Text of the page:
Dear brothers and sisters!
The service for the Exaltation of the Precious and Life-giving Cross of the Lord, remarkable in its depth and wealth of spiritual content, reveals the meaning and significance of the sacrifice upon the Cross, which the Lord brought in atonement for the sins of the human race and after which the life-giving wood of the Cross represents the all-strengthening force in the battle against sins. Let us recall the words of the festive troparion: O Lord, save Thy people and bless Thine inheritance — the Lord acknowledges us, sinful people, as His inheritance; the Saviour shed His Divine Blood on the Cross for us. And by Thy Cross preserve Thy people — the Life-giving Cross is the guardian of all Orthodox Christians and the affirmation of our life according to the commandments of Christ. A Cross is given to every Christian at Holy Baptism, which accompanies us through our whole life. The Cross foreshadows the final destiny of man: the grave mound. Great is the power of the Life-giving Cross!
In the church hymns of today’s feast, the All-Precious and Life-giving Cross is hymned as the glory of angels, adornment of the apostles, strength of the righteous, praise of the faithful, splendour of priests, victory of the pious, door to paradise, refuge of salvation, hope of Christians, mentor to the lost, asylum for the possessed, physician for the infirmed, resurrection of the dead, wounder of demons, guardian of the whole universe, an invincible weapon, victory in battle, beauty of the church, the means by which the dominion of death was utterly destroyed and we are able to ascend from earth to heaven. While glorifying the Cross of the Lord, the Holy Church calls upon us to kiss the Holy Cross with joy and fear: fear for the sake of our sin, since we are unworthy of holiness, and with joy for the sake of the salvation which was granted to the world by the Saviour’s voluntary sacrifice on the Cross.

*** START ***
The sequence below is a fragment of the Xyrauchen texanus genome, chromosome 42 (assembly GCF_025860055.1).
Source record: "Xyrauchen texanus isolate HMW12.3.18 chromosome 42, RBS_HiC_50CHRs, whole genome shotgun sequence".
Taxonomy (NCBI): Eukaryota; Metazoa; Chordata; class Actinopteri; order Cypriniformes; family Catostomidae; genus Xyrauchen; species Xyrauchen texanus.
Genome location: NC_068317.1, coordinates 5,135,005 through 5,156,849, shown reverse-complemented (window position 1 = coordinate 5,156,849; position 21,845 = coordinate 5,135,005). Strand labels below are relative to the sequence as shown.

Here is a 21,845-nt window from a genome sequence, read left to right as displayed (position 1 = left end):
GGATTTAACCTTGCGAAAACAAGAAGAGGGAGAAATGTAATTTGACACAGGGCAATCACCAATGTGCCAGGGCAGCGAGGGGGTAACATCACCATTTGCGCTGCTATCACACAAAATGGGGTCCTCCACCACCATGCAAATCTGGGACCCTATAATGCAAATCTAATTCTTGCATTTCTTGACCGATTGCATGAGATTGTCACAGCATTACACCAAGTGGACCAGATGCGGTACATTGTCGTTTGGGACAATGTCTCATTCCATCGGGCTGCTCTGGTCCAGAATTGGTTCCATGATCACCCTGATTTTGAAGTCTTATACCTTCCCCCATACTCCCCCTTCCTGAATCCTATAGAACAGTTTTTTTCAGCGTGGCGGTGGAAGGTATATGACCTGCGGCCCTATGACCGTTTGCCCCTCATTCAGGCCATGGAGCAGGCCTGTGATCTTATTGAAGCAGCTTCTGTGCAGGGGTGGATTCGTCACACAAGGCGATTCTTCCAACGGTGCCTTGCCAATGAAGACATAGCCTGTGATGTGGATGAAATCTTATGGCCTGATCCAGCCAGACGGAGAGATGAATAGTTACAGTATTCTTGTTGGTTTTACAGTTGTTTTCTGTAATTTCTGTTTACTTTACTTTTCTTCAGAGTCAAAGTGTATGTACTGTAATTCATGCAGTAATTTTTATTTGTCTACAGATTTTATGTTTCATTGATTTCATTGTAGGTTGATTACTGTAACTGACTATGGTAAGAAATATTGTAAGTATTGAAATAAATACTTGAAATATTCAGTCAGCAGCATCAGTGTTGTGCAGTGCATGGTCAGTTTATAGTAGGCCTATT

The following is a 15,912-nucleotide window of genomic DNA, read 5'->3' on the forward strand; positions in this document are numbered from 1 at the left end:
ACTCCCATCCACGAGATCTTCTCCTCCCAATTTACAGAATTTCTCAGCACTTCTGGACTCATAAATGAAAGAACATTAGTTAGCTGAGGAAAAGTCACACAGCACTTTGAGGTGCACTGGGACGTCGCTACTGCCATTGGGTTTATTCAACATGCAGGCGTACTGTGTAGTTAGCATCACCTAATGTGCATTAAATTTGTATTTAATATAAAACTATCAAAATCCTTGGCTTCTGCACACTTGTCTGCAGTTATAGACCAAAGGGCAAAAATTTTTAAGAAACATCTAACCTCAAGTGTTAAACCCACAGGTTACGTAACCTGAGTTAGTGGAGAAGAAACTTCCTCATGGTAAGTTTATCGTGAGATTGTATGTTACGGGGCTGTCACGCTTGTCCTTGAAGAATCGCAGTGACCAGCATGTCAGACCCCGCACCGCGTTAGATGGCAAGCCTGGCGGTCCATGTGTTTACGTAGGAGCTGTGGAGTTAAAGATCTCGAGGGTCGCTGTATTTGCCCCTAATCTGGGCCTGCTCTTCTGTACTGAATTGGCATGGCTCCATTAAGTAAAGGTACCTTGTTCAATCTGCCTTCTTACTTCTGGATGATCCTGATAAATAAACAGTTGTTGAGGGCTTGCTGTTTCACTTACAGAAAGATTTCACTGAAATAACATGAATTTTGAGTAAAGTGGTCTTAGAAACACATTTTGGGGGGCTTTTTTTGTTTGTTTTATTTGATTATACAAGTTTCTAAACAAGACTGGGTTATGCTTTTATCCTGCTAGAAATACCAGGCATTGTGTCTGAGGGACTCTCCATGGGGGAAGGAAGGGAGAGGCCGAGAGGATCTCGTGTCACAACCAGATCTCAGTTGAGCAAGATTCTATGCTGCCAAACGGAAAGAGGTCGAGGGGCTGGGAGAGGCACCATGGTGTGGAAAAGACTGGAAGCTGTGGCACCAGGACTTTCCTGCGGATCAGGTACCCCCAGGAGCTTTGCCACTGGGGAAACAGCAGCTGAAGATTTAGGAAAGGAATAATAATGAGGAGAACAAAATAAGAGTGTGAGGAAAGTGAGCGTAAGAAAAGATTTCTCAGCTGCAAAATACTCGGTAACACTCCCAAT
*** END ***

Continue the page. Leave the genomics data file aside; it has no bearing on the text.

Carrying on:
This day is both a sad and a joyful one. It is sad, as we can see the Lord Jesus Christ, subjected to the most painful and shameful death, was crucified on the Cross. And, today is joyful, if we understand why Jesus Christ died on the Cross.
We know that every person is born with original sin, on top of which they commit many sins themselves. However, nothing unclean or sinful may enter the Kingdom of Heaven. Before the coming of Christ, no person could enter the Kingdom of Heaven, and everyone was supposed to perish in hades. It would always have been so if Jesus Christ did not suffer and did not die for us on the Cross. We ourselves could never make amends, but with His Own Blood He washed away our sinful filth.
Jesus Christ not only offered a sacrifice on the Cross for our sins, but also gave us the grace and strength to guard ourselves against new sins. When a rich man forgives an impoverished man his debt, which he has no means of repaying, he is doing a good deed. But he does an even greater good deed when, moreover, he also gives the impoverished man money so that he can again establish his household and live without the help of others.
Look upon the Cross; is not Jesus Christ that compassionate rich man? Did He not even give Himself, His Life-giving Blood and Life, so that we could receive grace from God and begin a new life? If Jesus Christ did not die on the Cross, then we would not have baptism, nor would we have confession whereby the sins committed by us after baptism are remitted. If Christ had not sacrificed His Most Pure Body on the Cross, then we would not have the mystery of Communion whereby we unite with Christ.
It is possible to point out much more that we owe to Christ, that we now have due to the death of Christ the Saviour on the Cross. And what does Jesus Christ ask of us for His suffering? Only that we live according to His teachings and His commandments.